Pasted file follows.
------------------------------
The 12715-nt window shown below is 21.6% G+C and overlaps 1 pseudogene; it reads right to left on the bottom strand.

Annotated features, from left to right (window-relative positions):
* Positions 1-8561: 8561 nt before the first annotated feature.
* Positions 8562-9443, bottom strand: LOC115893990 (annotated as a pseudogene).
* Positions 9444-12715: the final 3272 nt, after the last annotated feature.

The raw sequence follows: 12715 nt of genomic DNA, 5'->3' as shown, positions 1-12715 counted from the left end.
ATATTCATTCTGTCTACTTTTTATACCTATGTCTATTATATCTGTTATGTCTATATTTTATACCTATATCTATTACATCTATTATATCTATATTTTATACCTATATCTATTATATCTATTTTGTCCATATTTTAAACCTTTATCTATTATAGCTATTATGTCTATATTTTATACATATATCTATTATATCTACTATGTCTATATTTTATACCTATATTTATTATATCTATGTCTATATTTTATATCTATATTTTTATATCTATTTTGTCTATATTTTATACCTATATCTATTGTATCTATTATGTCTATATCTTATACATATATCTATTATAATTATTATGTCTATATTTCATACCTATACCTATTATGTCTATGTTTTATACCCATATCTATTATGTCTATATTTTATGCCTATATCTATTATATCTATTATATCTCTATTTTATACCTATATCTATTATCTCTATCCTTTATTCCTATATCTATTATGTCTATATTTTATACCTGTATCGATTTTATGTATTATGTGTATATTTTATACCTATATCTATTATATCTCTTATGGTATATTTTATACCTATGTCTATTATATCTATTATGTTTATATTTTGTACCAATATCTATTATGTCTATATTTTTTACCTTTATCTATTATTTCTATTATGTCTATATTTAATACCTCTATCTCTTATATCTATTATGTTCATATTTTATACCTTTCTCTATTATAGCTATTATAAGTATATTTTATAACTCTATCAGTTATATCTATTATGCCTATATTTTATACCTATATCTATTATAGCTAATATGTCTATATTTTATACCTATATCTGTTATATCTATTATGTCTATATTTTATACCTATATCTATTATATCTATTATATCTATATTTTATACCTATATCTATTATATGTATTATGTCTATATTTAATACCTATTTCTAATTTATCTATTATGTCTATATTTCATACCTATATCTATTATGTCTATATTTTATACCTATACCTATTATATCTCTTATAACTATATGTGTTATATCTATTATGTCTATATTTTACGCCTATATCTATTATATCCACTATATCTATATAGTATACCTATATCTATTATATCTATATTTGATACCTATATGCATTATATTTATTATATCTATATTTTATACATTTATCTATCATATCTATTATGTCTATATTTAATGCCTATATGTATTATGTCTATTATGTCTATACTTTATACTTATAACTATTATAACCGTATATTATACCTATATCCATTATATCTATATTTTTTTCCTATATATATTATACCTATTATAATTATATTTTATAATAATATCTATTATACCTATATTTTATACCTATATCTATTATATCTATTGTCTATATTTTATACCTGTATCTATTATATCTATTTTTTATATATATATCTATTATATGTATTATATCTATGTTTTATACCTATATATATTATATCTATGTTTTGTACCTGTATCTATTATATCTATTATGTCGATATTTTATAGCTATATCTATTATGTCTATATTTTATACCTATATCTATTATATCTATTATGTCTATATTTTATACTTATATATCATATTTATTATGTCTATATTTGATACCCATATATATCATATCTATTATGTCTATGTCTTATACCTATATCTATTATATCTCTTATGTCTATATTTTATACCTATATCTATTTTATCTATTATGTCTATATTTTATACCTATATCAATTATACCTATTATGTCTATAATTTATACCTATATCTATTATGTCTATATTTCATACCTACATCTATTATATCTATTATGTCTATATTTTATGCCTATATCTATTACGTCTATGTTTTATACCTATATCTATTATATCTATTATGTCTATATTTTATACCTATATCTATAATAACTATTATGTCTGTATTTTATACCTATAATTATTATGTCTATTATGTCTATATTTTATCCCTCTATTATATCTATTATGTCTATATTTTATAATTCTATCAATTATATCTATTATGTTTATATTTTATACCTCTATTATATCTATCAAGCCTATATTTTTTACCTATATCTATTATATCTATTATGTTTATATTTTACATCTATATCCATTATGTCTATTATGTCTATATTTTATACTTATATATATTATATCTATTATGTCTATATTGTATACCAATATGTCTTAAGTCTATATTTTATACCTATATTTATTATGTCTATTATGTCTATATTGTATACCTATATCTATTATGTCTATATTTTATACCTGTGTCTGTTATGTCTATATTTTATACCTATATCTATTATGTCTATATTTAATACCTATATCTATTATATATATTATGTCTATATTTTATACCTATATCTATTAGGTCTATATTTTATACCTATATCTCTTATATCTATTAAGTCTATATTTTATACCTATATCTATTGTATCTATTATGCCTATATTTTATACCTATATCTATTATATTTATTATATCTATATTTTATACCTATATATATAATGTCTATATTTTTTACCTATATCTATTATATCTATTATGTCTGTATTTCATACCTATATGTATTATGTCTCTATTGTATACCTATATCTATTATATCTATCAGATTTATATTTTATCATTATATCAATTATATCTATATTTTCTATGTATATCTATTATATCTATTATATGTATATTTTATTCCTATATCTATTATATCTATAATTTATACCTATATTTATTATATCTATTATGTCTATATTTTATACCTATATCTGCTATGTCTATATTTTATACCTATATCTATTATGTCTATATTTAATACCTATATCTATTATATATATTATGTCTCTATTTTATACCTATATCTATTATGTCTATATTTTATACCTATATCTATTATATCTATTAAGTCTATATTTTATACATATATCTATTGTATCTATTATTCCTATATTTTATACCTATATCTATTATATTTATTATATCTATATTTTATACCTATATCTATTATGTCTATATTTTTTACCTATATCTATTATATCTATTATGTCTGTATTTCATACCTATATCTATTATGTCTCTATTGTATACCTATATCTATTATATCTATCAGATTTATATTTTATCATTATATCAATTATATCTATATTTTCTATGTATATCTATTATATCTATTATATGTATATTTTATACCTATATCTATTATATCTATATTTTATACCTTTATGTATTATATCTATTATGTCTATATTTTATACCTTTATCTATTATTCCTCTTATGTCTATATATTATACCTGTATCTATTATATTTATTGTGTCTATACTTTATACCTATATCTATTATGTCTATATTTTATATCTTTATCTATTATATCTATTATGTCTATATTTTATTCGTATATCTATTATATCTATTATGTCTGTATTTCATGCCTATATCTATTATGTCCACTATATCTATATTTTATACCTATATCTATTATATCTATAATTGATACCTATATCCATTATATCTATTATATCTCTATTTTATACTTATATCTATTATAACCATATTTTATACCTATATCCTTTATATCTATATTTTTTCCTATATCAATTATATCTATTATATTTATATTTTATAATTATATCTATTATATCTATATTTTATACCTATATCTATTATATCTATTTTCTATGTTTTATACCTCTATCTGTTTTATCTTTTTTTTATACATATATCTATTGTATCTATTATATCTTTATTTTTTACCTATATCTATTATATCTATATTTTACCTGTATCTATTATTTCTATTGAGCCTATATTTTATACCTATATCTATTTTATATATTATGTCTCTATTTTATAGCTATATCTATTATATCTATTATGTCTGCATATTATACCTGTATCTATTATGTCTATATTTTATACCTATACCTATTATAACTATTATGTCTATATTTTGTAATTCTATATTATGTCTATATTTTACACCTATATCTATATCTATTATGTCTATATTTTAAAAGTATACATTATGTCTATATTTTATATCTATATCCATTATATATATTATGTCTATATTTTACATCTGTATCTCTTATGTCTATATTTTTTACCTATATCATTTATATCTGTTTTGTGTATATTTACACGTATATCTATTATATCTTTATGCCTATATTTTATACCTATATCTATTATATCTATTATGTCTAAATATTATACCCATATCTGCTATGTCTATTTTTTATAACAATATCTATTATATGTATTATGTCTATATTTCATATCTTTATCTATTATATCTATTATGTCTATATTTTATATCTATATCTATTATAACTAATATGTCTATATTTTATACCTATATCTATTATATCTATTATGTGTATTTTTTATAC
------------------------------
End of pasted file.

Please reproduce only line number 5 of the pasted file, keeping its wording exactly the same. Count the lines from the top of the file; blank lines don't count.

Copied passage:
* Positions 9444-12715: the final 3272 nt, after the last annotated feature.